There is a search box in the toolbar at the top of your twitter account. Click on @Connect to view any tweets mentioning you. This means you don’t have to worry about being on twitter all day to catch a tweet directed at you. That is how conversations occur (over several hours/days) despite all of the other tweets, because you can pick up the last comment to you by checking on @Connect. You can also type in your blog name or post title to see if your work is being mentioned.

You can retweet a tweet you think your followers will enjoy by clicking the retweet button beneath the post. Or you can copy it, hit reply, paste the original tweet, then add a RT in front of the post. This is useful if you want to retweet it AND add a comment.

How to Use #Hashtags:

You can add a hashtag (like #organic, #realfood, #glutenfree, #pizza, #dessert, #chocolate, #gardening, #recipe) to a tweet to reach a specific audience of individuals even if they are not followers. You can add hashtags on any word you like, but it helps if it is a word that people search on.  You can also do a search on particular hashtags to see what people are chatting about on that topic to see if it is one you want to use.

Adding a #hashtag also increases your chances of being picked up and included in a, which increases your distribution. is an online curation platform which allows people to turn tweets into an online “newspaper”.

Don’t use too many hashtags. Pick a couple of hashtags that best represent the content of the link you are tweeting or the community you are trying to reach. If you want to reach several different communities or represent a lot of content with hashtags, it may be better to tweet the link twice and divide the hashtags between the 2 tweets.

TweetGrid is a free application that allows you to follow several key words at the same time. There are several tutorials on how to use TweetGrid on their site, but to jump-start, just click on one of the grids 2 x 2  or 2 x 3. In the upper left you will see a log in button, click on it and it will connect to your twitter account ( a twitter button will pop up asking you to authorize access to your twitter account and you click yes. If it is your first time you may have to enter your twitter Username and password. Many applications ask you to log in using your twitter username and password which is why you want to have a very different password for Twitter than your other accounts).

I use TweetGrid to easily follow a twitter party. Tweet Grid also allows you to schedule tweets in advance, so if you are a night owl you can schedule tweets for when your readers are actually awake.

Following, Followers, and Following Back:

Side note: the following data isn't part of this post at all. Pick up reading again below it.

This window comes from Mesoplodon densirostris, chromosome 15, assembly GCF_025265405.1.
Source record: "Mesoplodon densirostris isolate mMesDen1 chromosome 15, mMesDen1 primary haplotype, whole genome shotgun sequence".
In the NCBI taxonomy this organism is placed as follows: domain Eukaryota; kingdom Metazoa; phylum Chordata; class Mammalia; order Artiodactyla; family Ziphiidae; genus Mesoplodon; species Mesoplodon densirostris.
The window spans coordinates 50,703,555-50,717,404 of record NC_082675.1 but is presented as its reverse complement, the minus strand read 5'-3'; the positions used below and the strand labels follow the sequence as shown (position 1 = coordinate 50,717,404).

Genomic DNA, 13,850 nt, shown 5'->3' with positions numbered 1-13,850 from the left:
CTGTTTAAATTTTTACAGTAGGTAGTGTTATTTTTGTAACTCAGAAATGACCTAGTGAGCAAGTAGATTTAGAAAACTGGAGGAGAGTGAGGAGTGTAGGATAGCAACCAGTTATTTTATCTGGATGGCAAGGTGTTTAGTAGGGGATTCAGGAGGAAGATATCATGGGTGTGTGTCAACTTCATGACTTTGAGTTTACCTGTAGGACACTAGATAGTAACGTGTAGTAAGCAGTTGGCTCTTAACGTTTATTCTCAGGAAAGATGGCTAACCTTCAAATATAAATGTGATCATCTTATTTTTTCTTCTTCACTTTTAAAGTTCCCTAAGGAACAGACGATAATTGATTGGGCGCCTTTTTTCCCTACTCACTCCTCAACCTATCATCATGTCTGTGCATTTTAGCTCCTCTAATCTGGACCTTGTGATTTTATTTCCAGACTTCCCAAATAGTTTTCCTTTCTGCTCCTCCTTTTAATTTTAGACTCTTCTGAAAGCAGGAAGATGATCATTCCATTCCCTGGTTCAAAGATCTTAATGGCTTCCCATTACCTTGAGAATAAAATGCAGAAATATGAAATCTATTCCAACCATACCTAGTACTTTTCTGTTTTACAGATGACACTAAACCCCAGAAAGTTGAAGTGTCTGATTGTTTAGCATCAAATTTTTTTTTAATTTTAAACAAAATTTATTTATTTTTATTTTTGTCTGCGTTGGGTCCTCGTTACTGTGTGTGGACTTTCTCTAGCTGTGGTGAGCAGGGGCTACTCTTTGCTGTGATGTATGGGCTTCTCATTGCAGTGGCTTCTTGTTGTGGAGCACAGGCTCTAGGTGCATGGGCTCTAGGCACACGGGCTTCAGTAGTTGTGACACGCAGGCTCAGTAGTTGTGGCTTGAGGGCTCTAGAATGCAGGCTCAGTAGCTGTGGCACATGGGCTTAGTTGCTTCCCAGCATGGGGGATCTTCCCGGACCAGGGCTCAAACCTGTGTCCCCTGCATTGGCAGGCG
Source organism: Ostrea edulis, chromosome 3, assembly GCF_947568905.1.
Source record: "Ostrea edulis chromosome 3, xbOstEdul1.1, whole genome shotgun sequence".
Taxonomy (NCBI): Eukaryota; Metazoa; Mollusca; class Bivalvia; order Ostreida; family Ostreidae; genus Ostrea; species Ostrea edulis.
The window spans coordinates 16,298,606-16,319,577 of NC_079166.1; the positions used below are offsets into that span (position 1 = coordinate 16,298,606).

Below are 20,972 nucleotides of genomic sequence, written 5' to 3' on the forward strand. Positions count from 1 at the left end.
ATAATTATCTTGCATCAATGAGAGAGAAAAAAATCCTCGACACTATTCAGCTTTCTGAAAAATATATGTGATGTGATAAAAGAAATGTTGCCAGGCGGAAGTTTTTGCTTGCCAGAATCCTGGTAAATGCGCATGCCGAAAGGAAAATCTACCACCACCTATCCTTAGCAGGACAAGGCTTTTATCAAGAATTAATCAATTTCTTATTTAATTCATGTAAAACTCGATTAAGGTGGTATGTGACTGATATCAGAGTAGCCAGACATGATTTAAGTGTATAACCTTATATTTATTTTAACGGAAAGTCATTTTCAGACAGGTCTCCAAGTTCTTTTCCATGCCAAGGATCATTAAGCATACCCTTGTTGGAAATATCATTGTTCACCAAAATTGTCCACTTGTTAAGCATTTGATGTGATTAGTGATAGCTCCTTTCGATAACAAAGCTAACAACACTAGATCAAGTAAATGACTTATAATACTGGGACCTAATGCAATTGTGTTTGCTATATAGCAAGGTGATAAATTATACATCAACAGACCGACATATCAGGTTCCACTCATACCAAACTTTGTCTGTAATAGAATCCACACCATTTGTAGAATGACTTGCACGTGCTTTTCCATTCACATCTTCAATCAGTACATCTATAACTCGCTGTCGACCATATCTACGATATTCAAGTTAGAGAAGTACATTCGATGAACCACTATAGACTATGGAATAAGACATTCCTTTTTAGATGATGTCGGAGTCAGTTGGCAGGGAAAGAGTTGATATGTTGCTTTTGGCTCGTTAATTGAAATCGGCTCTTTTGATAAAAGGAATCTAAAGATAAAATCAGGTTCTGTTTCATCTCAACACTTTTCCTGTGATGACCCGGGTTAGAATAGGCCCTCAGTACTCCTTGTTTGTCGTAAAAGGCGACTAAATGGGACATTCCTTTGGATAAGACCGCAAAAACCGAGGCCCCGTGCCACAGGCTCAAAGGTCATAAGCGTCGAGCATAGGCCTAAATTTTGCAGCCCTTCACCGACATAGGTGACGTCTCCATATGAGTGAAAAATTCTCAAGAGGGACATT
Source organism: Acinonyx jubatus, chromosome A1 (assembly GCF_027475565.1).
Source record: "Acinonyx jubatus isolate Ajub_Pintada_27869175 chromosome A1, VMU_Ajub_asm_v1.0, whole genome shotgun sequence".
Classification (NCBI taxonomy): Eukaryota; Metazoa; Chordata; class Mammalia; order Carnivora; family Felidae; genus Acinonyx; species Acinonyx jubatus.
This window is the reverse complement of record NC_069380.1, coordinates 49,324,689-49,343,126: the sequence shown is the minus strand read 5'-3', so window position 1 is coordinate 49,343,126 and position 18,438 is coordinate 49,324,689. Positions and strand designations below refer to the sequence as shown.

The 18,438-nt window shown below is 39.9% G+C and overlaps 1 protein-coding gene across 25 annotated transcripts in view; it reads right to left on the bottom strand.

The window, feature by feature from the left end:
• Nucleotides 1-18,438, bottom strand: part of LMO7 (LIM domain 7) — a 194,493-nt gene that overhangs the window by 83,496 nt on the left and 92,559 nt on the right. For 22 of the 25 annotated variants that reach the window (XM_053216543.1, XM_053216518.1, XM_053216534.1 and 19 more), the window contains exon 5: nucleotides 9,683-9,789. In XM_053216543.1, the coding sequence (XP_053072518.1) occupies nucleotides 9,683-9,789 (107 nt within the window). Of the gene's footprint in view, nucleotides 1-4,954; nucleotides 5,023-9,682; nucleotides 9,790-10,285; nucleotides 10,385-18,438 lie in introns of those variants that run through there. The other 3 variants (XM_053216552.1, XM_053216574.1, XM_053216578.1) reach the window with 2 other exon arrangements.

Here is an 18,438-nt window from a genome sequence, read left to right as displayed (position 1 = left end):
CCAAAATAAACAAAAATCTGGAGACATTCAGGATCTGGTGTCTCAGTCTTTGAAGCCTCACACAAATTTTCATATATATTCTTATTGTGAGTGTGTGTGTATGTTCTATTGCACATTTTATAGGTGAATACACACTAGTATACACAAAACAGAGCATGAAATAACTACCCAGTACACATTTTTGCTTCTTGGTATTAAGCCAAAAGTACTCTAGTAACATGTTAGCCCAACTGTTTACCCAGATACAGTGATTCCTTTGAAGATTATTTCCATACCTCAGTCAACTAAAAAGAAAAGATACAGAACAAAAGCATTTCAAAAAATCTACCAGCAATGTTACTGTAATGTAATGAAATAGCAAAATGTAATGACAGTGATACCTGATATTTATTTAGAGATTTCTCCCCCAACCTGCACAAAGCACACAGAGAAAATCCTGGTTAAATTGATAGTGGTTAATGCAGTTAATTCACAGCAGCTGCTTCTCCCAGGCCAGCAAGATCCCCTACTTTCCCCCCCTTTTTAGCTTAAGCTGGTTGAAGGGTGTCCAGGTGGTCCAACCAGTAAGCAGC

Start by following people who you know and start by following a fairly small amount of tweeters. I would suggest following 15 – 25 of your favorite bloggers. If you are a regular commenter, they may immediately recognize you from your username and bio and follow you back. Follow people who have tweeted your posts, even if they just mentioned your blog name and not your Twitter Username. They may not have realized that you were on twitter and will probably be delighted to discover that you are. As people follow you, add more followers.

As a general rule, I don’t follow people who have thousands of followers, but only follow a few people. I am not interested in being talked at. I also don’t follow people who are only on twitter to sell something. I do follow people who have a product to sell as long as they also share something else besides that product. I follow my local grocery store, although they are obviously selling something, because they share tips, sales and recipes.

I followback almost everybody who follows me.  When someone follows me and I do not already know them, I view their profile page, read their last several tweets, read their bio, and if I am still not sure, I click through to their website to check them out.

What if someone slips through and you find you are following someone you don’t wish to follow. Click on their username, then you will see a button with a gear on it, click on it and scroll down until you see the unfollow option, click and you have officially unfollowed that individual. I have unfollowed people because they used foul language or tweeted about something that I felt was inappropriate.

Who Unfollowed Me is an application that allows you to see who unfollowed you. Sometimes people try to manipulate their numbers to gain a high following. They will follow lots of people and once you follow back, they unfollow you. Every so often I check who unfollowed me. Usually the person who unfollowed me was someone who I did not follow to begin with, however if I did follow the person, the Who Unfollowed Me application allows me to quickly unfollow them if I choose to.

How to Automate Twitter: